Yet another completion of Mahler’s 10th

We think this is the 13th version  of the score, maybe the 14th.

The French conductor Frederic Chaslin has just given his own reconstruction of Mahler’s Tenth Symphony in Zagreb, with the Zagreb Philharmonic Orchestra.

In a pre-concert talk, he said he finished it last spring, but musicians say he was still making changes on the day of performance. A recording is planned next year in Vienna.

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  • We value your privacy says:

    Nobody really needs them anymore, but they still keep coming. The completions of the Bruckner 9th are also legion by now (eight different versions at the very least). A very puzzling phenomenon.

    • John Borstlap says:

      But, in fact, entirely understandable. Late Mahler is one of the most interesting types of orchestral music, in all aspects, and it forms the latest tail of a long symphonic tradition with universalist ambitions. Today, there is a hunger in the orchestral circuit for this type of music of which, people feel, there is not enough. Yes, there is Shostakovich and Prokofiev, and now also Weinberg, but in comparison with Mahler that is quite onesided and rough. In Mahler there is still this yearning romanticism whih has gone from the world – in music, that is. And since contemporary composers are not able to create something in that tradition, people tinker with the last unfinished attempts, trying to blow some life in the dead ends. Also Elgar III is an example, recomposerd by Anthony Paine. Sometimes composers from that 1900 era are rediscovered but mostly their music appears to be too thin to be viable. And the most likely place where such tradition could be revived, is suffering under the pressure of nazi taboos. So, instead we have Lachenmann:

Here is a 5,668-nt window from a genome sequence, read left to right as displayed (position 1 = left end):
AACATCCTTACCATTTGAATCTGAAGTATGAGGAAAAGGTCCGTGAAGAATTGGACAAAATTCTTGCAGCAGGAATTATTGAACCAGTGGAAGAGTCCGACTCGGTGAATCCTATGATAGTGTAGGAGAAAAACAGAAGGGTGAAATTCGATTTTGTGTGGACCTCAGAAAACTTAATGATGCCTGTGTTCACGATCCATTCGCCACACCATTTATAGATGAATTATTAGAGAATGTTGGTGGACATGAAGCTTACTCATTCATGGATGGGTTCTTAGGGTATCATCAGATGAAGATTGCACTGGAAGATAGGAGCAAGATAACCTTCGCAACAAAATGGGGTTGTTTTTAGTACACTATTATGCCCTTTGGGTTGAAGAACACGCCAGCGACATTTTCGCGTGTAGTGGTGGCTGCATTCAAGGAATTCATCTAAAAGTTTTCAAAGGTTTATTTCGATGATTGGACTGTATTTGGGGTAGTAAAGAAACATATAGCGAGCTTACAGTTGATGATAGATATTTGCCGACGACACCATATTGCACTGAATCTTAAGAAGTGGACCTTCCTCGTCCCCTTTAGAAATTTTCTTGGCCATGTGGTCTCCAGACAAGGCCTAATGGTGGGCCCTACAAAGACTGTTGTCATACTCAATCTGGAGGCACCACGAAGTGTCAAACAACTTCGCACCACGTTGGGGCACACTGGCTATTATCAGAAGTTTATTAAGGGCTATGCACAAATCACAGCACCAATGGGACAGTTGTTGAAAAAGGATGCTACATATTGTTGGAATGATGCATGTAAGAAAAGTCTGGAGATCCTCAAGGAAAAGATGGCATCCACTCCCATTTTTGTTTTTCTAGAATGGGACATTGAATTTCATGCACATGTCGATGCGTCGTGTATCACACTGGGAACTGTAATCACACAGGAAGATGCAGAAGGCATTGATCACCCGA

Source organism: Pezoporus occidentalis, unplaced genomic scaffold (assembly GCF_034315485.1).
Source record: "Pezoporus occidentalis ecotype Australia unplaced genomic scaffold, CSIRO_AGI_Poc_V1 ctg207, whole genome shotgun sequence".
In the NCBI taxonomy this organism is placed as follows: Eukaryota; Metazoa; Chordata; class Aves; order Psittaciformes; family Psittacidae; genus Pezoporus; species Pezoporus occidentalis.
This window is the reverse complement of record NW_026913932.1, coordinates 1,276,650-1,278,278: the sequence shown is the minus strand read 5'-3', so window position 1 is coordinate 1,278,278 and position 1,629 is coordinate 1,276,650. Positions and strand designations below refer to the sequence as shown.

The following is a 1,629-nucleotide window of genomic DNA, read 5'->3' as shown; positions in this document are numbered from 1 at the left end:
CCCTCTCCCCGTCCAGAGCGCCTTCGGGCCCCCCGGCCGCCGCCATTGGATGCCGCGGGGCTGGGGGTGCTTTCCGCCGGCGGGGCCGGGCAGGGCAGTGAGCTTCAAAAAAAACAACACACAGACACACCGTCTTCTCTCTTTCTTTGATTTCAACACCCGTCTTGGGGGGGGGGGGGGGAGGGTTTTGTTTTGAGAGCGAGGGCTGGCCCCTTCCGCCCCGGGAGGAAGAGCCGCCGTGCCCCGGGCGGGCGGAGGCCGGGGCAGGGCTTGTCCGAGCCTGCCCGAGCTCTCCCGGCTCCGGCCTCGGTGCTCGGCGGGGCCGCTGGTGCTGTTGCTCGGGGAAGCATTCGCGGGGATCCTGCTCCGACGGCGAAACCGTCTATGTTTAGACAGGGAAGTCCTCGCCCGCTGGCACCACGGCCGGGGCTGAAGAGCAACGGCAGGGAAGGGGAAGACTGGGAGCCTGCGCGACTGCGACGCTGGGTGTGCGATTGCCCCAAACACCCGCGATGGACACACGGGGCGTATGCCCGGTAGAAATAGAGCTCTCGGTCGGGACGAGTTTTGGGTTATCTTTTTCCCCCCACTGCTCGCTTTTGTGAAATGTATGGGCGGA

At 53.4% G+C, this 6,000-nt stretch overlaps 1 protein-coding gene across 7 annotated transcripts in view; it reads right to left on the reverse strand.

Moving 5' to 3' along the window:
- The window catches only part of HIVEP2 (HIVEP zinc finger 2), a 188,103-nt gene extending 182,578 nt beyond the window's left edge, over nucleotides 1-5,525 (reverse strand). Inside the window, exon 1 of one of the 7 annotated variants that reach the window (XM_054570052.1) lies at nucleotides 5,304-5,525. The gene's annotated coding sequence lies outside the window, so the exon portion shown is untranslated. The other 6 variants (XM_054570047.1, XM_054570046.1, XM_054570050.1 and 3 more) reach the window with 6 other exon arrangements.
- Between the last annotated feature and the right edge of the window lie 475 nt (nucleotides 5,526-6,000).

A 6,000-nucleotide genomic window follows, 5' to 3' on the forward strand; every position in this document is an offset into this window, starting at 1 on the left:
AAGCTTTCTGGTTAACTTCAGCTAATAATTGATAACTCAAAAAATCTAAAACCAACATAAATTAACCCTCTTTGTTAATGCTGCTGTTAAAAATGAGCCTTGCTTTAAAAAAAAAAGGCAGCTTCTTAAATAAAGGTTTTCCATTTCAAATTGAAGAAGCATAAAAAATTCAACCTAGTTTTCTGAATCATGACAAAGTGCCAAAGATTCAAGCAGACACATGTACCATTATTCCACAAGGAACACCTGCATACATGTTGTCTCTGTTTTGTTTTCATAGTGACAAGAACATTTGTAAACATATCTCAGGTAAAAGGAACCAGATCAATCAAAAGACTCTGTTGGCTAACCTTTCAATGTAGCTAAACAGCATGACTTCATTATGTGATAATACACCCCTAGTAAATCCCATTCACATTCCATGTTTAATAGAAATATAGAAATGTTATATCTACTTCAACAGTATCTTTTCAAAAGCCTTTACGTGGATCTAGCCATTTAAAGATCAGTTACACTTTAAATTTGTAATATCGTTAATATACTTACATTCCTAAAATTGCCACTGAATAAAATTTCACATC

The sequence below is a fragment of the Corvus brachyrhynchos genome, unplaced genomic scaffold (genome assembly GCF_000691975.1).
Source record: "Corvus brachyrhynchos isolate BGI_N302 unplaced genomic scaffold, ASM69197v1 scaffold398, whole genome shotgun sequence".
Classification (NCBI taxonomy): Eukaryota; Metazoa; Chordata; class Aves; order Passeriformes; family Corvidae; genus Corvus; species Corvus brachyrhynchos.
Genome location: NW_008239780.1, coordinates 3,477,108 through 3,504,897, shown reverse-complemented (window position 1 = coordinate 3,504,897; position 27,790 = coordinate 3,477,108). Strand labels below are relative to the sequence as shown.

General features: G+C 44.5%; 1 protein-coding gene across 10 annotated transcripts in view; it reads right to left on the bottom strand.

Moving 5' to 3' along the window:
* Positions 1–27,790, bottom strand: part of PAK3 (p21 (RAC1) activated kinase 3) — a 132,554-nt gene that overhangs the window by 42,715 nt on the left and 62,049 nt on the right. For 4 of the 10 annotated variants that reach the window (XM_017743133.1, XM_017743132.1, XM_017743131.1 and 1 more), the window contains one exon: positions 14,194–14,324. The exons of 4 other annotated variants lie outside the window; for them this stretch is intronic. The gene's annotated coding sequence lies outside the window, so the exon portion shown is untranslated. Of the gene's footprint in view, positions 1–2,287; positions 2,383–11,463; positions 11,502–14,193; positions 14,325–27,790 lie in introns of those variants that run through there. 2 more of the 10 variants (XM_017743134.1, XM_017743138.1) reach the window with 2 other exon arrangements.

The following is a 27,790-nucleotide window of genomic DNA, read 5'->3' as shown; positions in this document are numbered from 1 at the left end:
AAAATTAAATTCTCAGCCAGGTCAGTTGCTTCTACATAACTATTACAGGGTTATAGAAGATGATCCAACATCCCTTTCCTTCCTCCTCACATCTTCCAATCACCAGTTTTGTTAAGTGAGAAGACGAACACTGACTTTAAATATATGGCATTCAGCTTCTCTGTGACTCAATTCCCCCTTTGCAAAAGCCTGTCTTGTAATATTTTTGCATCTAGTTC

https://www.faz.net/aktuell/feuilleton/marche-fatale-fuer-grosses-orchester-von-helmut-lachenmann-15627972.html

  • Robert Grown says:

    I’ve heard four or five completions, none but one (the Deryck Cooke one) quite matching was what I believe to be the true Mahler idiom. The Phil.Orch recording under Ormandy (the first, if I’m not mistaken) still does it for me. Next (if there has to be a next) is the Barshai.

  • Tom Varley says:

    It’s a pity Rosemary Brown is no longer around to complete it based on instructions provided through a direct connection to Mahler.

    • barry guerrero says:

      That’s pretty funny. But seriously, is any of her stuff any good? They say she does manage to write in the style of the various composers she’s ‘connected’ with.

      • John Borstlap says:

        Indeed she did. And some of ‘her’ pieces are entirely convincing, especially the ‘Grüberlei’ by Liszt (opus hyperposthumous). Nobody who isn’t Liszt could have written that piece since it is in a style in the perspective of L’s late piano pieces as if he had developed it further down the line.

  • The View from America says:

    The 13th time’s the charm.

  • Kevin Scott says:

    To date I have counted ten complete versions, eight for large orchestra (Cooke, Carpenter, Wheeler, Barshai, Mazzetti, Gamzou, Samale & Mazzuca, Kakamu) and two for chamber orchestra (Carvalho, Castelletti). If one counts wind band transcriptions of just the Adagio (one or two, I believe), fine, though I have yet to see a complete five-movement version for that kind of ensemble.

    Chaslin makes it number eleven in my book. Personally, I don’t see what one can do at this point, as Cooke remains the benchmark edition that many conductors gravitate towards if they believe in doing the five-movement version, though the versions by Barshai and Carpenter are becoming acceptable alternates among some conductors who feel that the Cooke is to “bald” in its approach.

    This respondent has a soft spot for two of the lesser-known versions, namely those by Gamzou and Carvahlo, and I have yet to see someone program the Kakamu version, which is very intriguing (one can download the score and a full set of parts on IMSLP). In the meantime, I await Michelle Castelletti’s version to be released on the BIS label, as well as Chaslin’s.

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